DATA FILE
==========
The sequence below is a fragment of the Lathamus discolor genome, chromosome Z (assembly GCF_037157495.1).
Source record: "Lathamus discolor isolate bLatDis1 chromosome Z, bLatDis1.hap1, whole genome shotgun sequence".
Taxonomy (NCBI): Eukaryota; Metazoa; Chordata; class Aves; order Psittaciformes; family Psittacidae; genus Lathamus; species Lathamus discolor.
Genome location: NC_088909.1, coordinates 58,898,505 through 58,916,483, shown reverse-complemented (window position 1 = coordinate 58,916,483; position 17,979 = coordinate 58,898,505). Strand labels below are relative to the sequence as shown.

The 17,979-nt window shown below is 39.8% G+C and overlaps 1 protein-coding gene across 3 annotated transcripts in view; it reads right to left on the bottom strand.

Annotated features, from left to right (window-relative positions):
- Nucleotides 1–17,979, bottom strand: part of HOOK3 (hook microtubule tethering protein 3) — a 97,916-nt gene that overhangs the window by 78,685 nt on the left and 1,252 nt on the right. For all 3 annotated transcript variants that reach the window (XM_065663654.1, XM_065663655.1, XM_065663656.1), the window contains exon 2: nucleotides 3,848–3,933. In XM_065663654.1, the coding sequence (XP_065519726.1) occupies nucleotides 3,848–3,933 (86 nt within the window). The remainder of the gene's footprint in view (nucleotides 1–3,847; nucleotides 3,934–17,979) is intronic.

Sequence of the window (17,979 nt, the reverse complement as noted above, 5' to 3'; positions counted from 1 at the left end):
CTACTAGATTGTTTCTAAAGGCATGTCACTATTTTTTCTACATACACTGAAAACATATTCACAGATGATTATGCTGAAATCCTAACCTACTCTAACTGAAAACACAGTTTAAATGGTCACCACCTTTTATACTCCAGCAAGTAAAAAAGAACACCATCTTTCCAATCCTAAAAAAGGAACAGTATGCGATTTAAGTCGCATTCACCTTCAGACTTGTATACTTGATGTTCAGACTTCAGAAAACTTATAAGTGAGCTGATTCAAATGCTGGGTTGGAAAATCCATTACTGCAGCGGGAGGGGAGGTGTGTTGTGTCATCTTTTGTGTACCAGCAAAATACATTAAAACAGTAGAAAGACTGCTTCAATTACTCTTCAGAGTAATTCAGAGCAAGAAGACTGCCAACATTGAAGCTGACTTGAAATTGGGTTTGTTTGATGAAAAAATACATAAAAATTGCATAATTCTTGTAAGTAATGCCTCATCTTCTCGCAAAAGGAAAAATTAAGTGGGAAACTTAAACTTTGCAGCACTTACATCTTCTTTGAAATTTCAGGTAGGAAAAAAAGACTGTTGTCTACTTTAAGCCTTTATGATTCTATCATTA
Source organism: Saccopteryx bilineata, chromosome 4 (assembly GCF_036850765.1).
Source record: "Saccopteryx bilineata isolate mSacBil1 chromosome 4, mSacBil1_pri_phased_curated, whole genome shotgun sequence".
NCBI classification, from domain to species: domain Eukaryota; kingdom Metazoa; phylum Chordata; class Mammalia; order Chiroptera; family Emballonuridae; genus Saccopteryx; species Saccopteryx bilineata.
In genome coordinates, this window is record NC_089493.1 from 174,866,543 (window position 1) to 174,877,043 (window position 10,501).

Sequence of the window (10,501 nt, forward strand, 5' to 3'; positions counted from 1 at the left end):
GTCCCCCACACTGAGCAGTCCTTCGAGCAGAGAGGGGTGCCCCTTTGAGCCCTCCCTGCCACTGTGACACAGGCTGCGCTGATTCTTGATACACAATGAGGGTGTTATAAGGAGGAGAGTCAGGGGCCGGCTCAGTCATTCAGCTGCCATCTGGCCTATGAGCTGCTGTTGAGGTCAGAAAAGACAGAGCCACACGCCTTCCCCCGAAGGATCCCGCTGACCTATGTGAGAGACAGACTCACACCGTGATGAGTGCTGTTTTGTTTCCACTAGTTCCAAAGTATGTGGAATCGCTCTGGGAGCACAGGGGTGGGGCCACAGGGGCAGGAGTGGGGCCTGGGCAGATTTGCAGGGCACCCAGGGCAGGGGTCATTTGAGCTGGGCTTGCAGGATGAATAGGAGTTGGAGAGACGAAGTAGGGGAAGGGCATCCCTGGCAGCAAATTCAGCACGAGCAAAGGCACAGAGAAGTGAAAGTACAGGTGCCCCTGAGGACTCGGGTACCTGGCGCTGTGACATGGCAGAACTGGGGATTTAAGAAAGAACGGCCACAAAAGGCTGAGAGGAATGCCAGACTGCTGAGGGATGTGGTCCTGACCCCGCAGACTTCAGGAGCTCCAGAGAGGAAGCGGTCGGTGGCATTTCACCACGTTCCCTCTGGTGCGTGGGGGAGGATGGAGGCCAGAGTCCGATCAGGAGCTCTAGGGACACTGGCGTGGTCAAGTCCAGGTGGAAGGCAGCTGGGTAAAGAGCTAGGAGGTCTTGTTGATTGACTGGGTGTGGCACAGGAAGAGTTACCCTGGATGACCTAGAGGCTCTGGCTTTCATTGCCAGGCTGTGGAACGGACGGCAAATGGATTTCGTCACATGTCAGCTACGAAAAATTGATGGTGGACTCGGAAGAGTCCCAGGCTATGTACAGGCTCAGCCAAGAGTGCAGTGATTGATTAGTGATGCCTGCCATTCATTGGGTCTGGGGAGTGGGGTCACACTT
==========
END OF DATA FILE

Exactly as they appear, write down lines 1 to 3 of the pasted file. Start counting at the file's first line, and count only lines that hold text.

The sequence below is a fragment of the Lathamus discolor genome, chromosome Z (assembly GCF_037157495.1).
Source record: "Lathamus discolor isolate bLatDis1 chromosome Z, bLatDis1.hap1, whole genome shotgun sequence".
Taxonomy (NCBI): Eukaryota; Metazoa; Chordata; class Aves; order Psittaciformes; family Psittacidae; genus Lathamus; species Lathamus discolor.